Canada's sweethearts undecided on competitive future
By Lynn Rutherford, special to icenetwork.com
(03/18/2010) - About halfway through their conference call with reporters Thursday, Tessa Virtue and Scott Moir dropped a bombshell.Training is going well; the Olympic ice dance champions are motivated to win their first world title in Torino next week. Practicing alongside Olympic silver medalists Meryl Davis and Charlie White is, as always, helping to push them to the next level.
And no, they're not sure about whether or not they will continue to compete next season.
"It's so hard to say," Virtue, 20, said. "Ever since we started skating together, it's always been [taking] one year at a time . . . We made the commitment to focus on Vancouver [Olympics]. Mentally, it's hard to think beyond that. I think we will need some time.
"We're certainly not in the right mental state right now to decide . . . we haven't talked about it between the two of us. It's not a focus, it's not something at the front of our minds right now."
"There's a lot more of life to experience, as well," Moir, 22, added. "Who knows?"
The three-time Canadian champions, now the first-ever North American ice dance team to win Olympic gold, have a few months to decide whether they will compete in two Grand Prix events this fall, although their skating federation could still reserve a spot for them at Skate Canada.
"Mid-late May, that's when we have to submit [Grand Prix entries] to the ISU," said Michael Slipchuk, Skate Canada's director of high performance.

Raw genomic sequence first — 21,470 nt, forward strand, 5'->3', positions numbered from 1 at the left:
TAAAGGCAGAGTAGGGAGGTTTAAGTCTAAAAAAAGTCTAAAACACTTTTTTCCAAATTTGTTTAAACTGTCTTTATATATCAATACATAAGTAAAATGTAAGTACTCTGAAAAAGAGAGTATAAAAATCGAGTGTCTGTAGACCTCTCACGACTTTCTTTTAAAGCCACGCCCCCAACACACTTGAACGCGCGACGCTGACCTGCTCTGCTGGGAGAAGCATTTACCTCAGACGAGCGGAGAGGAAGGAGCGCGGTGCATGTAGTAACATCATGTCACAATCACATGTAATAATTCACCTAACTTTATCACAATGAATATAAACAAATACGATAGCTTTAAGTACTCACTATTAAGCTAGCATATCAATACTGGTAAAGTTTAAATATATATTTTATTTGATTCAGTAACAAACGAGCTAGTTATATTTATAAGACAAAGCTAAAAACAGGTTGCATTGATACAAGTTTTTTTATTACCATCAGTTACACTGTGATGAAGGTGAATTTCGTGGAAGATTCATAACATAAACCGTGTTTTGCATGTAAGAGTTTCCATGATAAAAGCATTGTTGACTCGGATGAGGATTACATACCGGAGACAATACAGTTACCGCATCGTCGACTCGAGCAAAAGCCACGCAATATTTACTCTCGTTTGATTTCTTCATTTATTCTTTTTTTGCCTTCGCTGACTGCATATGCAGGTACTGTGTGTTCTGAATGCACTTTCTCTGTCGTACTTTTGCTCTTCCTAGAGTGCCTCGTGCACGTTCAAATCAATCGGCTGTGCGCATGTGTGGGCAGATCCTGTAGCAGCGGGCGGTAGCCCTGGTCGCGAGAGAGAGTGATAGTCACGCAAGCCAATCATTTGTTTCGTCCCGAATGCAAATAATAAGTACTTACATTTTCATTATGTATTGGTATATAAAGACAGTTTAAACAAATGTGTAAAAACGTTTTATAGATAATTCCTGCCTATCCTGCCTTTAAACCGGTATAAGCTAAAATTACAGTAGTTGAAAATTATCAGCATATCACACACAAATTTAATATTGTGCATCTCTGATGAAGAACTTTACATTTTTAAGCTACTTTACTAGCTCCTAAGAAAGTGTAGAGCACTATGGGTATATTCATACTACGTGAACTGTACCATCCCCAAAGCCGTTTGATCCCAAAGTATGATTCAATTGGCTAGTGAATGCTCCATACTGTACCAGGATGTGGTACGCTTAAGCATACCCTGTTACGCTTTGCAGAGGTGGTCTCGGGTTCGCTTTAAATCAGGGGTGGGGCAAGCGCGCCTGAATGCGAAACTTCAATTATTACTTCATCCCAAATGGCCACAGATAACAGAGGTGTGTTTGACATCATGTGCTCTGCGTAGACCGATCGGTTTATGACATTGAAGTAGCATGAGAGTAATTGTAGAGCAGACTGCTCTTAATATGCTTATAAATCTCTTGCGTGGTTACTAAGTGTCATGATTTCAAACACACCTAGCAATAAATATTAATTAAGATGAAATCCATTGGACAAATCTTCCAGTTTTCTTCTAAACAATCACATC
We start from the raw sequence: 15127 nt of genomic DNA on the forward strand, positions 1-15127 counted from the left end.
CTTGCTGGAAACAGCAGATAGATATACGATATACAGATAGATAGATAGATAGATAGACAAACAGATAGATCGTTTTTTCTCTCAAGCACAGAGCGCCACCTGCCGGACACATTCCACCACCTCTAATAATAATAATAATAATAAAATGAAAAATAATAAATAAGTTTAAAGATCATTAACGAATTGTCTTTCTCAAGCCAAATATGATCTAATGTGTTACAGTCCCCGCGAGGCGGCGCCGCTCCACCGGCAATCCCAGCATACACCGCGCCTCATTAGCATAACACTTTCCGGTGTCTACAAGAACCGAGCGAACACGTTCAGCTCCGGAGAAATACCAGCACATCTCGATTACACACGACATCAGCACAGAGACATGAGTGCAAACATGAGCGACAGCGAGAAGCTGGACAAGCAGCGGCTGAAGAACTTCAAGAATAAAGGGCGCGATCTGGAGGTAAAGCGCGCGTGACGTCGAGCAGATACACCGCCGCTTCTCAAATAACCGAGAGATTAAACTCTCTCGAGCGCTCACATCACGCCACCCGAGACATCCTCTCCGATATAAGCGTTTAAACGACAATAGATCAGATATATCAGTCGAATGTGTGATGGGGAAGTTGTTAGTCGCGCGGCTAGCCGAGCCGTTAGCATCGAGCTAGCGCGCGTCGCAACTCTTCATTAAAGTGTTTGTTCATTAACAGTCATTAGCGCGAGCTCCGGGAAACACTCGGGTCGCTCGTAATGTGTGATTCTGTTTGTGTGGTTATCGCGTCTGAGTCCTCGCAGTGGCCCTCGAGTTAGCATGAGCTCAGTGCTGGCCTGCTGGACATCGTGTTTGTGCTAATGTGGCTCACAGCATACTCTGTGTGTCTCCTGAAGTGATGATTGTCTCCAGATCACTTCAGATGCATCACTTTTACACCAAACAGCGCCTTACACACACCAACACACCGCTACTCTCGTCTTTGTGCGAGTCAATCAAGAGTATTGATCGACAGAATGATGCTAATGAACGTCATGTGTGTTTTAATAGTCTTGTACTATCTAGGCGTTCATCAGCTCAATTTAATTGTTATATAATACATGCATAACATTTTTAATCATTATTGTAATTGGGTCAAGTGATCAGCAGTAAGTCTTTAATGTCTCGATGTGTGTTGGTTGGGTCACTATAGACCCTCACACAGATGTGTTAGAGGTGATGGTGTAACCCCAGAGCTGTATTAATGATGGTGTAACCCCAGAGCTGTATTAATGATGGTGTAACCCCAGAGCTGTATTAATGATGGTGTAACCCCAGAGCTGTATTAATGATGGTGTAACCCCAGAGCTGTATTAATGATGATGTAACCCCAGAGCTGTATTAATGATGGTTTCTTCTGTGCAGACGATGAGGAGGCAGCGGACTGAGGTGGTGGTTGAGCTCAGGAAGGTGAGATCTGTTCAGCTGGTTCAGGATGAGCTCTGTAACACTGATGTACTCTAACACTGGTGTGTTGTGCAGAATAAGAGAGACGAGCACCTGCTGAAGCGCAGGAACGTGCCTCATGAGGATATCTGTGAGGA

Asked whether the team might consider skipping the fall season and go straight to the Canadian Championships in January, Virtue hedged.
"It's always an option, to skip the Grand Prix, but we really haven't thought about it," she said. "If we're going to compete next year, I can't imagine not doing the fall [competitions]. As we've seen, they really set you up for the year. . . Certainly, we're not making any commitments."
Of course, there's still a world title to be won, the only medal missing from their collection. They took silver in 2008 and bronze last season. The two teams who defeated Virtue and Moir at 2009 worlds, Oksana Domnina and Maxim Shabalin, and Tanith Belbin and Ben Agosto, opted out of Torino. But that makes little difference, said Moir.
Our competition all year long has been Charlie and Meryl. We were never concerned about anyone else. They're still here, we're still here. It's going to be the same song and dance.
"Life goes on, your skating career goes on, and it's on to the next goal. We know [Torino] is not going to be like Vancouver, we're not going to have 10,000 people clapping along to our Golden Waltz [compulsory dance] the way we did to our Tango Romantica."
A few days after Vancouver's closing ceremonies, the skaters returned to their training base in Canton, Mich., where they share coaches -- Igor Shpilband and Marina Zoueva -- with Davis and White. At first, they
admitted, it was tough to get back to the grind; after a week or so, though, things were back to normal.
"We've had two more weeks training, when you look at it," Moir said. "The first few days, we were just trying to feel human again. . . but we know, training with Charlie and Meryl, we always have to bring our A-games. We took it up a notch."
After worlds, there are seven shows in Japan, and then it's on to the Canadian tour of Stars on Ice, where the team plans to reprise a modified version of the Olympic free dance to "Mahler's Symphony no. 5."
"We definitely see [the tour] as a way of celebrating," Moir said. "It's a way for us to skate for our fans, all across Canada. It's a whole new world for us; we're going to find out what the touring world is all about." After that, as they said, who know?
"Our plan [after] is to take a couple of weeks off; it would be nice to take off to the beach," Virtue said. "We'll need some down time, some rest time away from the ice."
We don't know what the future is going to hold," Moir said. "We have to sit down and talk about it when we're on tour."